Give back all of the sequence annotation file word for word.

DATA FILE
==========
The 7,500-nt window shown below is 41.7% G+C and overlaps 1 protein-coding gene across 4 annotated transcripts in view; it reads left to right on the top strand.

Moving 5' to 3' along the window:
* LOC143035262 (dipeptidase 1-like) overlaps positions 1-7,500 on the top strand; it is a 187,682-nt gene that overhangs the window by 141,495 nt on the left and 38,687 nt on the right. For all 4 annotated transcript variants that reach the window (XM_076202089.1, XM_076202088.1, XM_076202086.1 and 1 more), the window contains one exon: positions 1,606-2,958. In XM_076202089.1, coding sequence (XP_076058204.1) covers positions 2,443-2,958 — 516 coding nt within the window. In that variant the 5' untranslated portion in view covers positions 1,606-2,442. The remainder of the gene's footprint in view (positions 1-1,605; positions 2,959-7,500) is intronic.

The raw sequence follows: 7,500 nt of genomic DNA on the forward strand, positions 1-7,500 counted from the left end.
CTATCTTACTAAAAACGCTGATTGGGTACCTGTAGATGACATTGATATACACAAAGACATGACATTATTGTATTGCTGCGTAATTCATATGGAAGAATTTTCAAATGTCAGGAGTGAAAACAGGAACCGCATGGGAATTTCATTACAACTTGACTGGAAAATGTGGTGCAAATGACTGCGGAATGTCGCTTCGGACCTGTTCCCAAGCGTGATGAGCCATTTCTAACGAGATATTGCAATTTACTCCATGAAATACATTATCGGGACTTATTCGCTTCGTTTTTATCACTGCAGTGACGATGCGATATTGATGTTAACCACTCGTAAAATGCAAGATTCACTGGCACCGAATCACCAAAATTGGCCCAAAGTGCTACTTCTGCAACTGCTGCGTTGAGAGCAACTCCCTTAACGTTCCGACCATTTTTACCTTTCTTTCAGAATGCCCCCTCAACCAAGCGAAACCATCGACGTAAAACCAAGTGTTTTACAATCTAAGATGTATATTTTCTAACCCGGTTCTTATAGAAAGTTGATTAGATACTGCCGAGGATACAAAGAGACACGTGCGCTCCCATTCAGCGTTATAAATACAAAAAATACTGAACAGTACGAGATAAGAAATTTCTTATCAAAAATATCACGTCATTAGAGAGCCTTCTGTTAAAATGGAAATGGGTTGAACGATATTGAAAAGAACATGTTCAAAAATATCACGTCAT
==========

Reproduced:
The 7,500-nt window shown below is 41.7% G+C and overlaps 1 protein-coding gene across 4 annotated transcripts in view; it reads left to right on the top strand.

Moving 5' to 3' along the window:
* LOC143035262 (dipeptidase 1-like) overlaps positions 1-7,500 on the top strand; it is a 187,682-nt gene that overhangs the window by 141,495 nt on the left and 38,687 nt on the right. For all 4 annotated transcript variants that reach the window (XM_076202089.1, XM_076202088.1, XM_076202086.1 and 1 more), the window contains one exon: positions 1,606-2,958. In XM_076202089.1, coding sequence (XP_076058204.1) covers positions 2,443-2,958 — 516 coding nt within the window. In that variant the 5' untranslated portion in view covers positions 1,606-2,442. The remainder of the gene's footprint in view (positions 1-1,605; positions 2,959-7,500) is intronic.

The raw sequence follows: 7,500 nt of genomic DNA on the forward strand, positions 1-7,500 counted from the left end.
CTATCTTACTAAAAACGCTGATTGGGTACCTGTAGATGACATTGATATACACAAAGACATGACATTATTGTATTGCTGCGTAATTCATATGGAAGAATTTTCAAATGTCAGGAGTGAAAACAGGAACCGCATGGGAATTTCATTACAACTTGACTGGAAAATGTGGTGCAAATGACTGCGGAATGTCGCTTCGGACCTGTTCCCAAGCGTGATGAGCCATTTCTAACGAGATATTGCAATTTACTCCATGAAATACATTATCGGGACTTATTCGCTTCGTTTTTATCACTGCAGTGACGATGCGATATTGATGTTAACCACTCGTAAAATGCAAGATTCACTGGCACCGAATCACCAAAATTGGCCCAAAGTGCTACTTCTGCAACTGCTGCGTTGAGAGCAACTCCCTTAACGTTCCGACCATTTTTACCTTTCTTTCAGAATGCCCCCTCAACCAAGCGAAACCATCGACGTAAAACCAAGTGTTTTACAATCTAAGATGTATATTTTCTAACCCGGTTCTTATAGAAAGTTGATTAGATACTGCCGAGGATACAAAGAGACACGTGCGCTCCCATTCAGCGTTATAAATACAAAAAATACTGAACAGTACGAGATAAGAAATTTCTTATCAAAAATATCACGTCATTAGAGAGCCTTCTGTTAAAATGGAAATGGGTTGAACGATATTGAAAAGAACATGTTCAAAAATATCACGTCAT